The best non-Hall of Famer at every position

Let the debates begin: An all-time roster outside Cooperstown

January 27th, 2021

The Baseball Writers’ Association of America’s voting body went on a tear recently, electing at least two candidates to the National Baseball Hall of Fame in an unprecedented seven consecutive years from 2014-20.

That productivity pushed many candidates with passionate supporters -- from Tim Raines to Edgar Martinez to Mike Mussina to Larry Walker -- into Cooperstown, and it gives us an opportunity to survey the landscape outside the Plaque Gallery. The great Hal Bodley compiled an all-time roster of non-Hall of Famers for back in 2016, but an impressive seven of his 11 picks went on to be elected. That means we can reset and “re-draft” a non-Hall roster 2.0. Below is our pick for the best player at every position who currently doesn’t stand among baseball’s “immortals.”

Important note: For this exercise, we only considered players who have been retired for at least five years, the waiting time required before one can appear on a BBWAA ballot. Recently retired stars sure to get a serious look once they’re eligible -- such as Ichiro Suzuki, Joe Mauer and David Ortiz -- are noted in the honorable mentions below.

C: Bill Freehan
Call this a toss-up between Freehan and Thurman Munson, both of whom could use a longer look from the Hall’s veteran committees. Freehan enjoyed a longer career because of Munson’s unfortunate passing at age 32, and thus he finished with more hits, homers, RBIs and Gold Glove Awards. But he was also just as accomplished a two-way catcher as the Yankees captain -- and just as revered a leader for the Tigers, too.

On a technical level, both Freehan and Munson (along with Gene Tenace, who nearly split his career evenly between catcher and first base) own the highest JAWS totals (Jay Jaffe’s system that combines career Wins Above Replacement with a player’s seven best seasons) among eligible backstops on the outside of Cooperstown looking in.

Honorable mentions: Munson, Tenace, Jorge Posada (Joe Mauer not yet eligible)

1B: Rafael Palmeiro
BBWAA voters strongly dismissed Palmeiro’s Cooperstown case on account of his connection to performance-enhancing drugs, but the fact remains that Palmeiro is the only Hall-eligible player with at least 3,000 hits and 500 homers who is not enshrined (Albert Pujols and Alex Rodriguez have yet to hit the ballot). Mark McGwire reached higher peaks, but Palmeiro nearly matched McGwire’s career homer total, almost doubled Big Mac’s hit total and was a more lauded defender, too.

Honorable mentions: McGwire, Fred McGriff, Todd Helton, Gil Hodges

2B: Lou Whitaker
Jeff Kent famously hit the most homers of any second baseman, thus making his exclusion from the Hall somewhat strange. But most of Kent’s dingers were hit during unprecedented boon times for the long ball, and while defensive metrics get murkier the further back one goes, Whitaker’s more polished all-around game stands out more to this author. As Jaffe noted for FanGraphs in 2019, Whitaker belongs to a select group of players (and is the only second baseman besides Jackie Robinson) who finished their careers at least 200 batting runs, 50 fielding runs and 25 baserunning runs above average. Plus, it just doesn’t feel right that Alan Trammell is in the Hall without his double-play partner.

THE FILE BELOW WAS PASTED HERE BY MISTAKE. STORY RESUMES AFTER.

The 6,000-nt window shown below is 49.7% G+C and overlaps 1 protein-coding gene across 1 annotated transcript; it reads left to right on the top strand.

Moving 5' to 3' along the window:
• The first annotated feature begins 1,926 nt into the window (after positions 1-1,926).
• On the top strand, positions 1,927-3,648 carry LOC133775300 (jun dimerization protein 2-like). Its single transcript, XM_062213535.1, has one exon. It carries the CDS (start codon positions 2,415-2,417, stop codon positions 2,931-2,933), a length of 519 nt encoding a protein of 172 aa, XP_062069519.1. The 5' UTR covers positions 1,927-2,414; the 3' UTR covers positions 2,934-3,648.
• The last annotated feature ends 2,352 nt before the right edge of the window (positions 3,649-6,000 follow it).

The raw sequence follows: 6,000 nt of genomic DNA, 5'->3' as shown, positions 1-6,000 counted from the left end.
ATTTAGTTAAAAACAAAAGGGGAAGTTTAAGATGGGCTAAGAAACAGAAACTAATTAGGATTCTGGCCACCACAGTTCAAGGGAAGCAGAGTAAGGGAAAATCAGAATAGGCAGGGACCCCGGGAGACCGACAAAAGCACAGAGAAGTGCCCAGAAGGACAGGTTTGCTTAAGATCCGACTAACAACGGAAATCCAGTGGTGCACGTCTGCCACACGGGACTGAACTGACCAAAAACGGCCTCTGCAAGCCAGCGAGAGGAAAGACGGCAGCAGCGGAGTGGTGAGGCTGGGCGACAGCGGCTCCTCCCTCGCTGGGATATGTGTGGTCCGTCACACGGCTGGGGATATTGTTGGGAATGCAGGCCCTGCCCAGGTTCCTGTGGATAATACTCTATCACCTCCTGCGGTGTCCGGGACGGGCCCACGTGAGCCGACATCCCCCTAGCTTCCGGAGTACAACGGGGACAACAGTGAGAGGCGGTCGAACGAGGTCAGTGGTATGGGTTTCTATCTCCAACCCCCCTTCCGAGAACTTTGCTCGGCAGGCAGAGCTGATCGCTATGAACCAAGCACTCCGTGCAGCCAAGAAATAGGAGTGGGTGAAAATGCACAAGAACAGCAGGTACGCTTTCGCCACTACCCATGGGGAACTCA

Honorable mentions: Kent, Bobby Grich (Chase Utley not yet eligible)

3B: Dick Allen
Scott Rolen deserves the momentum he’s getting on the BBWAA ballot, but Allen’s recent passing shone an even brighter spotlight on his Cooperstown-worthy credentials. As’s Andrew Simon noted, Allen’s career 156 league-adjusted OPS+ puts him in the very upper echelon of post-integration hitters, and his best 10-year run at the plate was pretty much unmatched by his peers. It’s unfortunate that Allen didn’t live long enough to celebrate his election, but here’s hoping that honor comes as soon as the Golden Days Committee votes in the fall of 2021.

Honorable mentions: Rolen, Graig Nettles, Ken Boyer, Sal Bando (Adrián Beltré not yet eligible)

SS: Omar Vizquel
Vizquel, by virtue of his rising vote totals in recent years, stands out at this position, but recent allegations of domestic violence cast a shadow over his legacy and will potentially erode that support. Bill Dahlen, a turn-of-the-century star, rates very well by JAWS and WAR, but his pre-integration surroundings don't stack up to the competition that Vizquel and his peers faced. Vizquel provided excellent defense and durability, and he is the only non-Hall of Fame shortstop besides Alex Rodriguez (not eligible until 2022) with at least 2,500 hits.

Honorable mentions: Dahlen, Nomar Garciaparra, Miguel Tejada, Jim Fregosi (Rodriguez and Jimmy Rollins not yet eligible)

LF: Barry Bonds
This doesn’t require much explanation; Bonds is the greatest player many of us have seen in our lifetimes, and he had accrued surefire Hall credentials before his alleged PED use clouded the picture. But his momentum with BBWAA voters appears to have stalled, leaving the possibility that Bonds will grace this list for many, many years to come.

Honorable mention: Pete Rose, Manny Ramirez, Minnie Miñoso

CF: Kenny Lofton